On 12 January 2016, a committee of the European Parliament approved a draft resolution on robotics and artificial intelligence (AI). The resolution, which will be debated by Parliament next month, contains a number of eye-catching proposals. If passed, the proposal could pave the way for robots to be given legal rights and responsibilities, raising a host of legal, ethical and societal issues.
Automation: creating opportunities and challenges
Automation is rolling out across an ever broader range of industry sectors, from farming to transport and healthcare, while the sophistication of devices concerned is also advancing rapidly. The potential social impact is now becoming a matter of general discussion as more and more job roles look to be eroded or even replaced by computers (whether physically embodied as robots, or otherwise) capable of solving problems and performing tasks such as decision-making which normally require human intelligence. But discussion of the legal implications is only just beginning.
AIs and IP
The possibility of IP rights for AIs, including the extent of such rights and by whom they should be owned, is one such area for consideration. In 2016, the Japanese government apparently approved an IP Promotion Plan 2016 which includes the principle of establishing a new protection system for intellectual property created by AIs.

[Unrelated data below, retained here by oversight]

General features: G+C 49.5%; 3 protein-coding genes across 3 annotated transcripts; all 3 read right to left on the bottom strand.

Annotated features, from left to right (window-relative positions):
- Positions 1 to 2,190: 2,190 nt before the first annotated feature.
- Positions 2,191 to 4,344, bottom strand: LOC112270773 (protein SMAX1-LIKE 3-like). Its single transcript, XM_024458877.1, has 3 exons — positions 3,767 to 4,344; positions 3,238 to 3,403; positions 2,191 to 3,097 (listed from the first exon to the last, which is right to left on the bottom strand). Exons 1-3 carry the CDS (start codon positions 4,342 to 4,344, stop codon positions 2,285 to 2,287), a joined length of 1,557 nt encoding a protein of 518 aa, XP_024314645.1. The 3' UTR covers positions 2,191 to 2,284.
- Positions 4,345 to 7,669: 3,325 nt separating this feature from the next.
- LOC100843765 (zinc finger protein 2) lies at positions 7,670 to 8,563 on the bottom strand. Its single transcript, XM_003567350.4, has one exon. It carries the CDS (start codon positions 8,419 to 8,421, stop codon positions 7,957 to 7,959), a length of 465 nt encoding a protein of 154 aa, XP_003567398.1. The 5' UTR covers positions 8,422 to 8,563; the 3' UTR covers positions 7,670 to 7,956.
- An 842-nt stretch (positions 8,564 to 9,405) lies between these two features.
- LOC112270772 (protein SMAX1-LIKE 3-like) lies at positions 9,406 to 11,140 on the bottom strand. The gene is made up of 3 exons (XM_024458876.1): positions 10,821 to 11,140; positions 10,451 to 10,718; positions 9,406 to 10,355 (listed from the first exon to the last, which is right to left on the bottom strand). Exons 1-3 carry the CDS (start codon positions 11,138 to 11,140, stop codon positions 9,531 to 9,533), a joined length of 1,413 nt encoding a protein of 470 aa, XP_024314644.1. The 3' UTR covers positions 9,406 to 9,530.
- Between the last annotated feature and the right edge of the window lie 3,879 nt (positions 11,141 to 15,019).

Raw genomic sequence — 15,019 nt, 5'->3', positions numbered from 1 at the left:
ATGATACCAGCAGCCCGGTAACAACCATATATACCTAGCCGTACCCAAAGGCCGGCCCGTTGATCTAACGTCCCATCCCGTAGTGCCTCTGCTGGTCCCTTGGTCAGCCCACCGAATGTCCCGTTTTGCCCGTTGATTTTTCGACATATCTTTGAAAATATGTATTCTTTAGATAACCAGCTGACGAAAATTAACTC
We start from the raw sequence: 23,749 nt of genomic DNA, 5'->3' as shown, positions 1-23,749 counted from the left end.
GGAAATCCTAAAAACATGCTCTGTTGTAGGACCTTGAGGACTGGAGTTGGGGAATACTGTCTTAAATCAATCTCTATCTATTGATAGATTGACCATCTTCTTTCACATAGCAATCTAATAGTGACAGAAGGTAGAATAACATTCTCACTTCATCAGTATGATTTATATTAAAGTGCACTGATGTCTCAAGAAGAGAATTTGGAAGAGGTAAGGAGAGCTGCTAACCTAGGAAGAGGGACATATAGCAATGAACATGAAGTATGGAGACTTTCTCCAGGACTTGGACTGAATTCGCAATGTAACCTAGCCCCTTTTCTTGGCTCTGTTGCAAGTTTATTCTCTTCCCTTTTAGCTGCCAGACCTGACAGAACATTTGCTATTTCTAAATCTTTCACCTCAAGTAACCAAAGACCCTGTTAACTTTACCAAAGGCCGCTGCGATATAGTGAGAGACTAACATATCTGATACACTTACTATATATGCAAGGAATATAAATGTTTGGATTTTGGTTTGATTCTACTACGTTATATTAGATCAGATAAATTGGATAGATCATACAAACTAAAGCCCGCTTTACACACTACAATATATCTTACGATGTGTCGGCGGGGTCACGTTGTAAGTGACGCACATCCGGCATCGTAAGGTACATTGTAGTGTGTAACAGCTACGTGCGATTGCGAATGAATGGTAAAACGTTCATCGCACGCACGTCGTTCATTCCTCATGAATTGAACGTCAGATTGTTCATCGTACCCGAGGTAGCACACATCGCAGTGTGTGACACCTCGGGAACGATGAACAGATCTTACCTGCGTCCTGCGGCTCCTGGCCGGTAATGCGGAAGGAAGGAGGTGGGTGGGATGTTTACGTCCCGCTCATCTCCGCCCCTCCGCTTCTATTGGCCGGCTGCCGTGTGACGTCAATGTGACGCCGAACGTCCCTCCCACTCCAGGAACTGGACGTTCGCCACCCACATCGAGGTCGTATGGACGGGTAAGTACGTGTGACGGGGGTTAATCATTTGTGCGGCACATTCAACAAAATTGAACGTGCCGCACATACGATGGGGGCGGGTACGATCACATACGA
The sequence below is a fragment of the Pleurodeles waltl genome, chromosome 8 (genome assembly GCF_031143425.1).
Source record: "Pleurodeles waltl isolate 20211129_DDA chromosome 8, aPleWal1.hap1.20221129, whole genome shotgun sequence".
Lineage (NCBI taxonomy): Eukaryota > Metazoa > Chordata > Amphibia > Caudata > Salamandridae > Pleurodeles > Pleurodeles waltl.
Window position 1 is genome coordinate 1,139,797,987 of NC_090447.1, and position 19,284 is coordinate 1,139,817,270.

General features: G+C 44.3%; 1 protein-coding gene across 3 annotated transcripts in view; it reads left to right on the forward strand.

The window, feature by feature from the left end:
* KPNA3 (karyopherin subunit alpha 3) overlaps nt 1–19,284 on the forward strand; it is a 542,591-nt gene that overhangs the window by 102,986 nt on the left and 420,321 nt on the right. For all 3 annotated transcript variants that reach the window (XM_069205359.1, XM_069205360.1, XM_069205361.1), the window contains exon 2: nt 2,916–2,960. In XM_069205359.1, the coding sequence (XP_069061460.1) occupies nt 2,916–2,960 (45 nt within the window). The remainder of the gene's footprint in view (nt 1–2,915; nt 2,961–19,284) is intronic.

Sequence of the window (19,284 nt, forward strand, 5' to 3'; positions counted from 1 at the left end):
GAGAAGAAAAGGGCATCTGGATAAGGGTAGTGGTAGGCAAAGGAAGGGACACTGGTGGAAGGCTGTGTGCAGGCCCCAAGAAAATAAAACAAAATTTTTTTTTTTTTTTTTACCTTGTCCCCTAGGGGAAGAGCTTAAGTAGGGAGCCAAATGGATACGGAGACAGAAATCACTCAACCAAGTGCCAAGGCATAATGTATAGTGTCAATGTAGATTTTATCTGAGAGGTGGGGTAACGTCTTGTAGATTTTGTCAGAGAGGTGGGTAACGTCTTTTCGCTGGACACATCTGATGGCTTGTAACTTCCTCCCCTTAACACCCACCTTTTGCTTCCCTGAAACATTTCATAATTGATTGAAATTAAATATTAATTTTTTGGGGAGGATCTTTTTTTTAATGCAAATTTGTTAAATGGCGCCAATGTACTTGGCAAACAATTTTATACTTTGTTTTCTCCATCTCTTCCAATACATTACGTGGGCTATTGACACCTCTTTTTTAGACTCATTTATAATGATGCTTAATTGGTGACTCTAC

This fascinating question spotlights some assumptions being made about the relationship between AIs and society at large. Unless and until we question the status of a computer system as property belonging to some legal or natural person – normally, the legal or natural person who has invested in the hardware and software – there is no obvious need to start wondering about ownership of any IP rights in the works that the AI produces. For instance, English law deems the author of a work created by software, as in programmes which write journalistic stock market updates or original music in the style of a given composer, to be the person who makes the arrangements necessary for the creation of the work. Nothing limits this provision to computer systems less advanced than AIs.
Computers have of course moved on from the purely passive tools they were when the 1988 Copyright Designs and Patents Act was passed, towards being independent decision- and choice-making entities. The works they produce may well go beyond the works that a human creator might produce because they can access and recall a greater scope of information (including existing literary and artistic works) and process it more thoroughly and more quickly than the human mind.
Granted, then, that such machines will produce works of at least as great originality and inventiveness as human minds, does it follow that intellectual property rights should be conferred on the AI itself?
What is the EU proposing?